Anyone who has read my blog over the last few days can see I’ve been interested in hymnology, and particularly how it affects the lives of Unitarian Universalists. I keep looking for an ideal solution, particularly for those us who come from particularly small congregations of Christian Unitarian Universalists, and I will continue to look and comment on the subject.
To that end, I recently ordered two words-only hymnals. These are Voices United from the United Church of Canada, and Church Hymnary 4, from the Church of Scotland. Because both of these books are imports, I got the words-only editions because frankly they’re cheaper, new or used. They’re also smaller, which is also a consideration given how many hymnals I bought over the years. But there’s something more than that: these pocket words-only hymnals also serve as books of prayer and actualized theology.
Words-only hymnals are, essentially, collections of poetry, but unlike others in the genre they are intended primarily to be heard aloud and to be used in groups. Even so, I’ve found myself — from time to time — dipping into hymnals to better understand what I’m feeling and give some language to it, if not always a tune. I’ve found comfort and solace in hymnals, and disproportionately in the little ones, missing the music, where I might be intimidated by symbols I don’t comprehend well enough to learn from. And there have been times that a hymn has the power either structured or free prayer does not, and that leads to better understanding (not the same thing as a better explanation) than an idea of God confronted head-on.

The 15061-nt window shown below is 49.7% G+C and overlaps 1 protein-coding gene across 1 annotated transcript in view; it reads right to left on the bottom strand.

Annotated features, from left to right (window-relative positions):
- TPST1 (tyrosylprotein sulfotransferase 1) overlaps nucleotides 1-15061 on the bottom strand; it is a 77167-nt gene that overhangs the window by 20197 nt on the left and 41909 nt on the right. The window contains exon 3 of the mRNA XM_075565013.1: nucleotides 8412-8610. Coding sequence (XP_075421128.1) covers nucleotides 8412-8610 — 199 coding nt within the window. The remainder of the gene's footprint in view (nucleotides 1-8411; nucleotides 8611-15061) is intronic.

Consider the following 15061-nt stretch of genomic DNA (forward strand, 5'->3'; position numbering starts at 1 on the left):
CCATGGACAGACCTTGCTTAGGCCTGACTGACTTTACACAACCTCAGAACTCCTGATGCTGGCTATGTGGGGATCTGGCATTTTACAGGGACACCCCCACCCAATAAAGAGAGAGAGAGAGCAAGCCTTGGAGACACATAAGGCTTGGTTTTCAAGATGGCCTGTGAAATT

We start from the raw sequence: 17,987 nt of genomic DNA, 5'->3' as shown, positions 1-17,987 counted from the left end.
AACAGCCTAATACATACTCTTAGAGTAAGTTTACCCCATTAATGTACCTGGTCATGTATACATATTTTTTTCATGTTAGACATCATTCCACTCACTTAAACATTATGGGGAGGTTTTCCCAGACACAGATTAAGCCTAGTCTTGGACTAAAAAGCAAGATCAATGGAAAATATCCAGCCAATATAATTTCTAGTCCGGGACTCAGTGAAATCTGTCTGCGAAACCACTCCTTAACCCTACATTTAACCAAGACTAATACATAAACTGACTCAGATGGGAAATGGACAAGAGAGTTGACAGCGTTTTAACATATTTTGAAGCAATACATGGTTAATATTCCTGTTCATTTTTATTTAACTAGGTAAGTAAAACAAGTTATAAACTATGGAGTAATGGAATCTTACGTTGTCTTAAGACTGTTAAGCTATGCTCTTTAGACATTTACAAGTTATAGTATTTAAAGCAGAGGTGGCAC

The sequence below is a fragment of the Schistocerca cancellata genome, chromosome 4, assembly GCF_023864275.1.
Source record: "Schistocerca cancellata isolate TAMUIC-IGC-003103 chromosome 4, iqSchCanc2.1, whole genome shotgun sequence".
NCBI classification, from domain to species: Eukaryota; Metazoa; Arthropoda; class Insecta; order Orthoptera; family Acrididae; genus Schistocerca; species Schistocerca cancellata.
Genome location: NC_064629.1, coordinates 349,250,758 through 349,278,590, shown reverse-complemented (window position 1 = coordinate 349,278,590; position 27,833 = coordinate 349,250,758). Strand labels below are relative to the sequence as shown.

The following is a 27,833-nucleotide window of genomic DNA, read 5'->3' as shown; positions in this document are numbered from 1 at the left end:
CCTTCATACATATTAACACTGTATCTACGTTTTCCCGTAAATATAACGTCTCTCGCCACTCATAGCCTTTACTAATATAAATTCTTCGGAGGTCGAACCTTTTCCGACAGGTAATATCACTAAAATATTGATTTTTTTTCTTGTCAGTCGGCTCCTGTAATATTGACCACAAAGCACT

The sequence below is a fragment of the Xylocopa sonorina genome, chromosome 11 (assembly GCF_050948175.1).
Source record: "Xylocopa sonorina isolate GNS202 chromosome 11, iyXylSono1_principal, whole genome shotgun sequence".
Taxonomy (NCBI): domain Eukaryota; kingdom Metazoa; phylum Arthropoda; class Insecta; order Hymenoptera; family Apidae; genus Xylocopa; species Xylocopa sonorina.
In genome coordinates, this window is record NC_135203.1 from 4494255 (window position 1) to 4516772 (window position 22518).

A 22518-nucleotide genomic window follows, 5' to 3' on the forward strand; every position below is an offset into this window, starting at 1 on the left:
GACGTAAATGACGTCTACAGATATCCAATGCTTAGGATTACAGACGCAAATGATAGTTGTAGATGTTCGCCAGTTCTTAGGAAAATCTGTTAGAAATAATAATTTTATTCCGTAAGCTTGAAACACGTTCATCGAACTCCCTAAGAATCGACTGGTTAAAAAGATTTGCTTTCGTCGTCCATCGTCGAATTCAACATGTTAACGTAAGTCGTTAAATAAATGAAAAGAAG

It would be nice to offer — or at least locate — such a resource so it may kept in every home, in a day bag, and finally in the heart.